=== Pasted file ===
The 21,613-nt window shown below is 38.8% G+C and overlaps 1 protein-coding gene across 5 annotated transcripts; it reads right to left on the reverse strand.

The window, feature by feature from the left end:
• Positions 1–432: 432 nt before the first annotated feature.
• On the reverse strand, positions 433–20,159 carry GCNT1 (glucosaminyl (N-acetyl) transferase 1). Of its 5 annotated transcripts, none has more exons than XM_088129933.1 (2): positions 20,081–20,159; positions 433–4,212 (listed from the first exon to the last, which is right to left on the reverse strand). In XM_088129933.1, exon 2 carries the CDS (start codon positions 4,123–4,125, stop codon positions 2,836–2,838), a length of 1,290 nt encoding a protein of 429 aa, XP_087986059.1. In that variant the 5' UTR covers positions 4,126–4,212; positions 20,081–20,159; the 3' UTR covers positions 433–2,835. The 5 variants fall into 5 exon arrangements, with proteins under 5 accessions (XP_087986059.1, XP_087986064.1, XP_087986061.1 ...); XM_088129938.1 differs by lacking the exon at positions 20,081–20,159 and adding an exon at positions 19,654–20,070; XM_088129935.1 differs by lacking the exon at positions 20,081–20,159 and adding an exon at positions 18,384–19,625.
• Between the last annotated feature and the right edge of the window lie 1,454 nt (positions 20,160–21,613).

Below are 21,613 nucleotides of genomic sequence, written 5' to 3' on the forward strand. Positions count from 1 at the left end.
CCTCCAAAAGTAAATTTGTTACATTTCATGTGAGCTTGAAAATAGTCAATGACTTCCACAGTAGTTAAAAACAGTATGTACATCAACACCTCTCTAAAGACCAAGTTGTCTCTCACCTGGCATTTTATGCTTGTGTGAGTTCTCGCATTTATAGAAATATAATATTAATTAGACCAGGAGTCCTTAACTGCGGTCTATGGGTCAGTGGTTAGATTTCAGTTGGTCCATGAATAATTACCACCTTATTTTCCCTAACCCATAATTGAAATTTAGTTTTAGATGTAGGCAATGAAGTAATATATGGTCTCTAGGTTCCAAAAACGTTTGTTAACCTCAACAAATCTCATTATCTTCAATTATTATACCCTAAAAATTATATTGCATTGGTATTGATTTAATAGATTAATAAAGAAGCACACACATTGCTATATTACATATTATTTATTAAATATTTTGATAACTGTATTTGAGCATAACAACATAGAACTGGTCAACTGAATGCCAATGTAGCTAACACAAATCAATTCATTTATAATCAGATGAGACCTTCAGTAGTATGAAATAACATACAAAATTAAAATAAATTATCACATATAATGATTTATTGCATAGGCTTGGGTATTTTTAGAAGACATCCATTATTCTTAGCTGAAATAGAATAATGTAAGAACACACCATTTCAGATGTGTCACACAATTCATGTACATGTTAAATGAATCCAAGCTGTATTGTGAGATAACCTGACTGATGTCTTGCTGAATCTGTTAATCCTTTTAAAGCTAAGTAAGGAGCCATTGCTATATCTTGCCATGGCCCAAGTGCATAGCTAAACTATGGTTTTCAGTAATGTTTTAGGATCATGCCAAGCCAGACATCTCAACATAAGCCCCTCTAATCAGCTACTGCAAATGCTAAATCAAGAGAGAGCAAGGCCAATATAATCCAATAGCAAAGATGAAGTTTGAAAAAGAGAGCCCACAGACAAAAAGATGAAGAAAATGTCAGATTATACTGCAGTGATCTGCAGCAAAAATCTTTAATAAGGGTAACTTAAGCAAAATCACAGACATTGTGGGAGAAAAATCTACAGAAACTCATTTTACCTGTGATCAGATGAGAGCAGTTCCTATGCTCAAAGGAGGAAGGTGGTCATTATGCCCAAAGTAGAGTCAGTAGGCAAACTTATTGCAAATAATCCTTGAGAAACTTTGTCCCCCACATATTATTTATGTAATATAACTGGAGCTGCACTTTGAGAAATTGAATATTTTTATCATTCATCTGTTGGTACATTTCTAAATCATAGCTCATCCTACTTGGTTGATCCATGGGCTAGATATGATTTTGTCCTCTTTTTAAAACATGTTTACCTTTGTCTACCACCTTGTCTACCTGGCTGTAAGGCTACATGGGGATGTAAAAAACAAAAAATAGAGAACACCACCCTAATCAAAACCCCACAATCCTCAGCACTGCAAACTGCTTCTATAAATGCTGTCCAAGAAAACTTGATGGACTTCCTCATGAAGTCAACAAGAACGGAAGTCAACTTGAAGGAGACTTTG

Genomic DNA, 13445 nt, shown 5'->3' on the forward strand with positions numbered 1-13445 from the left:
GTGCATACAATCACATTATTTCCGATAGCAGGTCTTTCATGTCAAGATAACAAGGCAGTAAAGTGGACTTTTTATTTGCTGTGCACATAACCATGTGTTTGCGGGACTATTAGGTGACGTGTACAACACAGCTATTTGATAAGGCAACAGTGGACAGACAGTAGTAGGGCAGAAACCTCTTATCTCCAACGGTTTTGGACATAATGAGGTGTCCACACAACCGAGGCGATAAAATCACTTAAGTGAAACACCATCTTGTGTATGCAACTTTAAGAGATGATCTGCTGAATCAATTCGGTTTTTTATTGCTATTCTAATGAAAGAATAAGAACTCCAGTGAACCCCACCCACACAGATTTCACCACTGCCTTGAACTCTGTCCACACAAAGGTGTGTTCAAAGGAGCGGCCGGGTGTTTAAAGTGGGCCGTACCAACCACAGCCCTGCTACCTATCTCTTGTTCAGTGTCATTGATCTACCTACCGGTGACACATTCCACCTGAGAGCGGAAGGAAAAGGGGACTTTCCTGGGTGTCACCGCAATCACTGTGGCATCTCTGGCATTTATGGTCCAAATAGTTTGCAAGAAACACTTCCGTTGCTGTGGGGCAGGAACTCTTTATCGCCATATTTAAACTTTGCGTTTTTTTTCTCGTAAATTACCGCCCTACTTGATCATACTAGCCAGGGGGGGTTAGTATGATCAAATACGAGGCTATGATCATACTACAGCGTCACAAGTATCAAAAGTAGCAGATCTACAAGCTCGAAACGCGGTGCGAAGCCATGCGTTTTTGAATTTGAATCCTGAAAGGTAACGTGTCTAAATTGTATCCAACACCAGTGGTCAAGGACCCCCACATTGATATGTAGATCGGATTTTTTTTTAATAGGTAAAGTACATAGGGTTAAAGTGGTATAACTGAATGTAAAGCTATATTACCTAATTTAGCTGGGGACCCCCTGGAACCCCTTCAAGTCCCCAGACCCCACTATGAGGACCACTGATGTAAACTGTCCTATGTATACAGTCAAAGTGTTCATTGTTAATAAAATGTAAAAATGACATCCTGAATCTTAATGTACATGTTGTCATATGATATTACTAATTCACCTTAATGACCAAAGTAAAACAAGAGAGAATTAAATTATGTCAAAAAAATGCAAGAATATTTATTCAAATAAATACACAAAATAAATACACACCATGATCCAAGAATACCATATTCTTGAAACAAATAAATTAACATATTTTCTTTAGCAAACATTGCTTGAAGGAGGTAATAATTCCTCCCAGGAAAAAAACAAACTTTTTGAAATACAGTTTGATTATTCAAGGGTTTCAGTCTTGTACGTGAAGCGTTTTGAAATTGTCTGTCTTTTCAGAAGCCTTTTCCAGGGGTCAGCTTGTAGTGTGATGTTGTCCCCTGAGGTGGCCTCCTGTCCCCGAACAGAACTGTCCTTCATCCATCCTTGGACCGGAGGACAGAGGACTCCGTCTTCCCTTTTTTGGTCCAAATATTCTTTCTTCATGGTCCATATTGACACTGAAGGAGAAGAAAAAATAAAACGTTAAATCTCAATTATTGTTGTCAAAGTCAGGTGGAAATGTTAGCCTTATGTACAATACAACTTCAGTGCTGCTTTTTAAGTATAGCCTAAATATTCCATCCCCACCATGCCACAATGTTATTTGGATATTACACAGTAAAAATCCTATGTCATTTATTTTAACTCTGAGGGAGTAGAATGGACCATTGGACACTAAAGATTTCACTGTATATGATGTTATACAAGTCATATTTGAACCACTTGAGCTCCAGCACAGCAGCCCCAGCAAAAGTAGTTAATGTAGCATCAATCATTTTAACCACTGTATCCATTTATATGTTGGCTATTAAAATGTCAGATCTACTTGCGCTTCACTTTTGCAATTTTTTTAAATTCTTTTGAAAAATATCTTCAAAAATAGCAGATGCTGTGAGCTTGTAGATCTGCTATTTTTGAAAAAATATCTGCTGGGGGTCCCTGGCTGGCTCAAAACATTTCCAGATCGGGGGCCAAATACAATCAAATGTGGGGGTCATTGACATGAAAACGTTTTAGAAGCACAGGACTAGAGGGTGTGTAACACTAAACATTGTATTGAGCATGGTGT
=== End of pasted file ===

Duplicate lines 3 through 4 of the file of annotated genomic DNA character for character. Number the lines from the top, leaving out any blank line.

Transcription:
• Positions 1–432: 432 nt before the first annotated feature.
• On the reverse strand, positions 433–20,159 carry GCNT1 (glucosaminyl (N-acetyl) transferase 1). Of its 5 annotated transcripts, none has more exons than XM_088129933.1 (2): positions 20,081–20,159; positions 433–4,212 (listed from the first exon to the last, which is right to left on the reverse strand). In XM_088129933.1, exon 2 carries the CDS (start codon positions 4,123–4,125, stop codon positions 2,836–2,838), a length of 1,290 nt encoding a protein of 429 aa, XP_087986059.1. In that variant the 5' UTR covers positions 4,126–4,212; positions 20,081–20,159; the 3' UTR covers positions 433–2,835. The 5 variants fall into 5 exon arrangements, with proteins under 5 accessions (XP_087986059.1, XP_087986064.1, XP_087986061.1 ...); XM_088129938.1 differs by lacking the exon at positions 20,081–20,159 and adding an exon at positions 19,654–20,070; XM_088129935.1 differs by lacking the exon at positions 20,081–20,159 and adding an exon at positions 18,384–19,625.